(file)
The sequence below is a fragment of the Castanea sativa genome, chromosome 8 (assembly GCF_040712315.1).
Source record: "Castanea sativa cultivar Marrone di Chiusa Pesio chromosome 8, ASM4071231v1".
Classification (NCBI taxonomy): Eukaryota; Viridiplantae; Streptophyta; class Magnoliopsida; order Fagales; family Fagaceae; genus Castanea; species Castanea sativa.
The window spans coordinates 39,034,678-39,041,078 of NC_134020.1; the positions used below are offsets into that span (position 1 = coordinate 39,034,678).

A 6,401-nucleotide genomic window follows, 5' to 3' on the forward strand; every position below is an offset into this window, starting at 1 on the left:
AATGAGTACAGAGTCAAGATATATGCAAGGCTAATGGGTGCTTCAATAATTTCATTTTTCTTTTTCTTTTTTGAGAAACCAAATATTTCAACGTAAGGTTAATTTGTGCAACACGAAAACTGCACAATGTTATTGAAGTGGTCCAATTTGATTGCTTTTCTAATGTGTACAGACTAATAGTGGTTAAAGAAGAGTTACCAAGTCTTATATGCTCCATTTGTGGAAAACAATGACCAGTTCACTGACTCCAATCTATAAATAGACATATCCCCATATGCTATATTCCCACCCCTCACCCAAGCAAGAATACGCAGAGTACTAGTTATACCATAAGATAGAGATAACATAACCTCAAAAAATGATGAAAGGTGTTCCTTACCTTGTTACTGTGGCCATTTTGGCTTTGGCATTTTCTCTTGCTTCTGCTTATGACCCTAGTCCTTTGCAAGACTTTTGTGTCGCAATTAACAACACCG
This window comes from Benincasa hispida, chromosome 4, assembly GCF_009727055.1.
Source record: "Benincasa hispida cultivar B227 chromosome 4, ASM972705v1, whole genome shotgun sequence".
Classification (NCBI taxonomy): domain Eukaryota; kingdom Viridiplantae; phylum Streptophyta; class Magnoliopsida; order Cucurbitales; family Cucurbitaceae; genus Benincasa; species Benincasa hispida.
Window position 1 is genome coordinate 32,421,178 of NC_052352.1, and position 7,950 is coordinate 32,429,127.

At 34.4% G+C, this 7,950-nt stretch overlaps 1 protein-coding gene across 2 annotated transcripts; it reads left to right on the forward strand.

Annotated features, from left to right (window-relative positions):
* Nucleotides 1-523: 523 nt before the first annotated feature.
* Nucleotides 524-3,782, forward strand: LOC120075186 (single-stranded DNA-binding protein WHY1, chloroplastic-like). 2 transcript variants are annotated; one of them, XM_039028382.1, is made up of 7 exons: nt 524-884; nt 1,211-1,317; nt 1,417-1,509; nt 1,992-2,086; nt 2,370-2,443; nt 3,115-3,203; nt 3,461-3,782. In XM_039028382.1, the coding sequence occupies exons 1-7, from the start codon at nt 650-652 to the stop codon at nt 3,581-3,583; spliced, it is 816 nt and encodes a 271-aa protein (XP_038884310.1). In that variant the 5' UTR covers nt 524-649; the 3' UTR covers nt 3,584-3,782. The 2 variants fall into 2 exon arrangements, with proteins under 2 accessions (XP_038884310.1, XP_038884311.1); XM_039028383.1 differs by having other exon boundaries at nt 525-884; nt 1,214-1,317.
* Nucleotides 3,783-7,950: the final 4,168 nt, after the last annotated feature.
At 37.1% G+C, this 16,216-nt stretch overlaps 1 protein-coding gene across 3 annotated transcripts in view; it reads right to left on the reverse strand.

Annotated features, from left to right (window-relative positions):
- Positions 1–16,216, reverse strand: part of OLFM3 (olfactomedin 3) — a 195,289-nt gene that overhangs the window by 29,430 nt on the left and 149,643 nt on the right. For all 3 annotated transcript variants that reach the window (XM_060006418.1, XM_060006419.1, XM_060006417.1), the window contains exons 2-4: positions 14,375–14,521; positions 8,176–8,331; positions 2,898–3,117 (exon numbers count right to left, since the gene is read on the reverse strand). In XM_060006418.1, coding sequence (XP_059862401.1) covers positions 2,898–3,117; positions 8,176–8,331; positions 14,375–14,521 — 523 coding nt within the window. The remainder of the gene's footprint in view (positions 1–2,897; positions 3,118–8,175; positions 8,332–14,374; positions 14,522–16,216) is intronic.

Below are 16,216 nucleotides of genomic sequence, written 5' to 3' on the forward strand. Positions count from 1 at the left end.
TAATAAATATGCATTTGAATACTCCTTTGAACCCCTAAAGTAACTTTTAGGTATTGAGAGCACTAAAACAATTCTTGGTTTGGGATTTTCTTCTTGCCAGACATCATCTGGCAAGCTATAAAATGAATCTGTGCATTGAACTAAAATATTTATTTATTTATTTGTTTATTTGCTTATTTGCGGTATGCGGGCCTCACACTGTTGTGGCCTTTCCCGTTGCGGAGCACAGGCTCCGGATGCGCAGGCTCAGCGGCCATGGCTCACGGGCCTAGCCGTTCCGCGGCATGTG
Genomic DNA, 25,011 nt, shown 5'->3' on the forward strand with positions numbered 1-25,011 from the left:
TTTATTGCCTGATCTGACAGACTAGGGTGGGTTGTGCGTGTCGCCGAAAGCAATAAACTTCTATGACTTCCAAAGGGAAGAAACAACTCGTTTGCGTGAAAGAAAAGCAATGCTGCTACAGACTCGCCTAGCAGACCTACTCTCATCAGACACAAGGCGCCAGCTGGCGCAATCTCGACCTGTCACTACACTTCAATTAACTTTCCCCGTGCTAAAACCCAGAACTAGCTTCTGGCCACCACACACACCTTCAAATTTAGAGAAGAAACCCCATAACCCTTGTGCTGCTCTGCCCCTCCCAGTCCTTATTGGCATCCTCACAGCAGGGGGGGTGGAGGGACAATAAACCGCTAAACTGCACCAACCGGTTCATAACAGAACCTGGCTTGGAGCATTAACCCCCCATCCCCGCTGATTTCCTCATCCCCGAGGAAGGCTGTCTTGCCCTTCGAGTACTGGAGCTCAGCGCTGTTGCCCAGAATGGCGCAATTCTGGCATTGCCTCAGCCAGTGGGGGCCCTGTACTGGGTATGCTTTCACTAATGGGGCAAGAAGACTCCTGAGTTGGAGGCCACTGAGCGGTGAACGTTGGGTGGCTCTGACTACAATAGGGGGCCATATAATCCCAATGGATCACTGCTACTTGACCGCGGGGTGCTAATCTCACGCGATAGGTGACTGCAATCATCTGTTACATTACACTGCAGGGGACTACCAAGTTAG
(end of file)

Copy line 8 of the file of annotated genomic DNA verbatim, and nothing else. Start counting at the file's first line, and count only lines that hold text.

Source record: "Benincasa hispida cultivar B227 chromosome 4, ASM972705v1, whole genome shotgun sequence".